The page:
ALU INSERTION POLYMORPHISMS IN POPULATIONS OF THE SOUTH CAUCASUS
Litvinov S*, Kutuev I, Yunusbayev B, Khusainova R, Valiev R, Khusnutdinova E
*Corresponding Author: Mr. Sergey Litvinov, Institute of Biochemistry and Genetics of Ufa Science Center of Russian Academy of Sciences, Prospekt Oktyabrya, 71, Ufa, 450054, Russia; Tel./Fax: +7-3472-356088; e-mail: litviss@mail.ru
page: 25

INTRODUCTION

Because of the geographic peculiarities of the Caucasus, study of its human populations offers an opportunity to assess the influence of geographic barriers on their genetic structure. Previous publications, based on mitochondrial DNA (mtDNA) data, have shown that genetic relationships reflect geographic rather than linguistic relationships [1-3]. Despite the presence of the Caucasus Mountains as a potentially significant barrier to gene-flow, considerable correlation between pairs of geographically-distant populations has been observed [2,4]. Also, these mountains had no detectable influence on the genetic structure of the Caucasus populations [3]. These results led to the proposal of genetic drift as the major factor influencing the genetic structure of the Caucasus populations [5,6]. An analysis based on mtDNA and Alu-insertion data has also shown, that the Caucasus populations are more similar to European rather than to western Asian populations, whereas Y-chromosome analysis revealed a closer relationship to the latter populations [3,5]. Mitochondrial DNA and Y-chromosome-based analyses have also shown an affinity of Caucasus populations with Near East [5,7].

      The Alu family of short interspersed elements is a relatively stable autosomal polymorphic marker with a unique mutational mechanism, for which the ancestral state is the absence of Alu insertion. Because it reflects both maternal and paternal history, an Alu insertion polymorphism is a highly informative tool for studying the genetic structure of human populations [8].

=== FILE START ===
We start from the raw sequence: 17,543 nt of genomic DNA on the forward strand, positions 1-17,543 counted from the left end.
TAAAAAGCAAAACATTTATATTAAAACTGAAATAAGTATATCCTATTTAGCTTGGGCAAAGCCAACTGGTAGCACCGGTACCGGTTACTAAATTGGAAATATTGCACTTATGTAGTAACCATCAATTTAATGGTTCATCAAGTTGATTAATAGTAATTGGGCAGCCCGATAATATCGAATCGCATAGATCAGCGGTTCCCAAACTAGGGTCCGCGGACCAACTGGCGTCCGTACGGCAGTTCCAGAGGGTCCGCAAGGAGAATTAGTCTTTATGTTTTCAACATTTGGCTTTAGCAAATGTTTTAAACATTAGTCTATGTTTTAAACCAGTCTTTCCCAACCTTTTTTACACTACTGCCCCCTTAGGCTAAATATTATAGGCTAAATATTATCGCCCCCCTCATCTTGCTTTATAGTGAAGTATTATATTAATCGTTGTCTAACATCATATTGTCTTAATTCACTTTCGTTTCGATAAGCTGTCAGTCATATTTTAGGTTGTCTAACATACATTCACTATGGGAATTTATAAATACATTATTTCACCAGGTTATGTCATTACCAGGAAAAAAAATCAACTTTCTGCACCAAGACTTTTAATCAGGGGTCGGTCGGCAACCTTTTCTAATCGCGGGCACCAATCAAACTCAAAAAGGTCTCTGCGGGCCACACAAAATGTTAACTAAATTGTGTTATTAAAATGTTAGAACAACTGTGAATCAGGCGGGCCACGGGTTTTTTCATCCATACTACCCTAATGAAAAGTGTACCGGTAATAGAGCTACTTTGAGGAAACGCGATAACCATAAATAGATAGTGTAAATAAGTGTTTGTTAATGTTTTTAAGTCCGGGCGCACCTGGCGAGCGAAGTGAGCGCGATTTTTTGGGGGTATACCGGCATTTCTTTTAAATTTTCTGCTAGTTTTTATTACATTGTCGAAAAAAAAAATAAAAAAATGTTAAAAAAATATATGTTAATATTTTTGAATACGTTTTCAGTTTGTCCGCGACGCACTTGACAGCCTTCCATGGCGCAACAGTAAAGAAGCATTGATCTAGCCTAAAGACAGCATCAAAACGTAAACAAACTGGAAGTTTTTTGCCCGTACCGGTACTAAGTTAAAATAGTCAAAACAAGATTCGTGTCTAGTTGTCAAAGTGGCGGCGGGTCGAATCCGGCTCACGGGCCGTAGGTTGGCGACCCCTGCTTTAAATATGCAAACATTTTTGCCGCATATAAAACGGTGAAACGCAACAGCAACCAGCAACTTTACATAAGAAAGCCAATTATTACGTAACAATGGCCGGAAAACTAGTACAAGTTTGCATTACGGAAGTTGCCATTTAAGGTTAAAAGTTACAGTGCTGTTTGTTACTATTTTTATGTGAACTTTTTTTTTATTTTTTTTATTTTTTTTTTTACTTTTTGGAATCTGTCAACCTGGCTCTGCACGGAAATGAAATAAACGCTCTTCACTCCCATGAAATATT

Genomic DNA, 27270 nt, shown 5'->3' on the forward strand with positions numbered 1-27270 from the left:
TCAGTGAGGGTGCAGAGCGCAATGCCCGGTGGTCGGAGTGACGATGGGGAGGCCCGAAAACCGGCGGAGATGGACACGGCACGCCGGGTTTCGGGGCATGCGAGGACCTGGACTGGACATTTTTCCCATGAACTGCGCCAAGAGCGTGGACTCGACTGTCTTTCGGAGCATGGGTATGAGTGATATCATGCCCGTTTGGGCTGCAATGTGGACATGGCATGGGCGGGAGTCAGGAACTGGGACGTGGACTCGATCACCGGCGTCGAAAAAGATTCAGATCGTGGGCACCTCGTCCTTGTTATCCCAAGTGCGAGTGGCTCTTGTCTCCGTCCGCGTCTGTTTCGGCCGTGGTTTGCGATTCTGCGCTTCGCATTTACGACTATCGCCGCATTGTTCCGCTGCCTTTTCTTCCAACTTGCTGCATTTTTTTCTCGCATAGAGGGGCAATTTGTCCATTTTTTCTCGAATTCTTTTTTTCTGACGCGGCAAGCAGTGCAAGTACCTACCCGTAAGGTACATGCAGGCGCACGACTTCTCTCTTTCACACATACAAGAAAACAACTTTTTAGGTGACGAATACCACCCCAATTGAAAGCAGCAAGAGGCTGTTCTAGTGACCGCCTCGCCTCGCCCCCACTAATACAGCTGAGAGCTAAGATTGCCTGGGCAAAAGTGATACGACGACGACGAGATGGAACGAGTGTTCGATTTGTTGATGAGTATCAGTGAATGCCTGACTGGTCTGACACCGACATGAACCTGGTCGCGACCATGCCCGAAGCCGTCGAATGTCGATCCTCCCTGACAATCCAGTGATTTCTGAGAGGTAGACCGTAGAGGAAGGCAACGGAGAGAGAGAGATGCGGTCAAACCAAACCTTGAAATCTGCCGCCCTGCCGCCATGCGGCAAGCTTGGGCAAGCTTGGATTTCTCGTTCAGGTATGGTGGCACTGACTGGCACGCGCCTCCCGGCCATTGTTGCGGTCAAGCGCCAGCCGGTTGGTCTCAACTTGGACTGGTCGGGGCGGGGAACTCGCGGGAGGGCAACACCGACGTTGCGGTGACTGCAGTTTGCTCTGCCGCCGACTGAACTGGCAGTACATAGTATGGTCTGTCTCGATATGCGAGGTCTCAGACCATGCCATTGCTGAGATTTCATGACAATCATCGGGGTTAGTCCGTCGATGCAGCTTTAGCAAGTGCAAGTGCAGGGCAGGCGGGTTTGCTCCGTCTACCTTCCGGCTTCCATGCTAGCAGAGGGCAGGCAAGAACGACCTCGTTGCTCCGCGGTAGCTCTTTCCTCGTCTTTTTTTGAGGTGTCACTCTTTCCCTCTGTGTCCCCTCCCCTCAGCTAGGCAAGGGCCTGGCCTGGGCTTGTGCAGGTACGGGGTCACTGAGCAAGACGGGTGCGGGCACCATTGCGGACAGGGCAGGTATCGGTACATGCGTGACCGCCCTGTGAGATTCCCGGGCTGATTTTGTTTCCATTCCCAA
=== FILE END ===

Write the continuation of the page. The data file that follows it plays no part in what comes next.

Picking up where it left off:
We have analyzed three populations from the South Caucasus: Abkhazians (North-Caucasian language family, Abkhaz-Adyghe language subgroup), Georgians (Kartvelian language family) and Armenians (Indo-European language family) to assess the genetic diversity of linguistically and historically different, but related populations in this specific geographic region [9]. Because the Georgian nation includes multiple ethnic groups we examined the Mingrelian population inasmuch as it shares significant traits with Abkhazians from their centuries-old interaction. Armenians are a separate ethnic group, which originated from Neolithic tribes of the Armenian Uplands. In the 12th- 11th centuries BC, this group gained Hittite, Hurrite and partially Abkhaz-Adyghe and Kartvel elements. Later, in 8th-7th centuries BC, a Cimmerian-Scythian element was added to its gene pool. We also compared our results with those from other populations of Eurasia.


           

 




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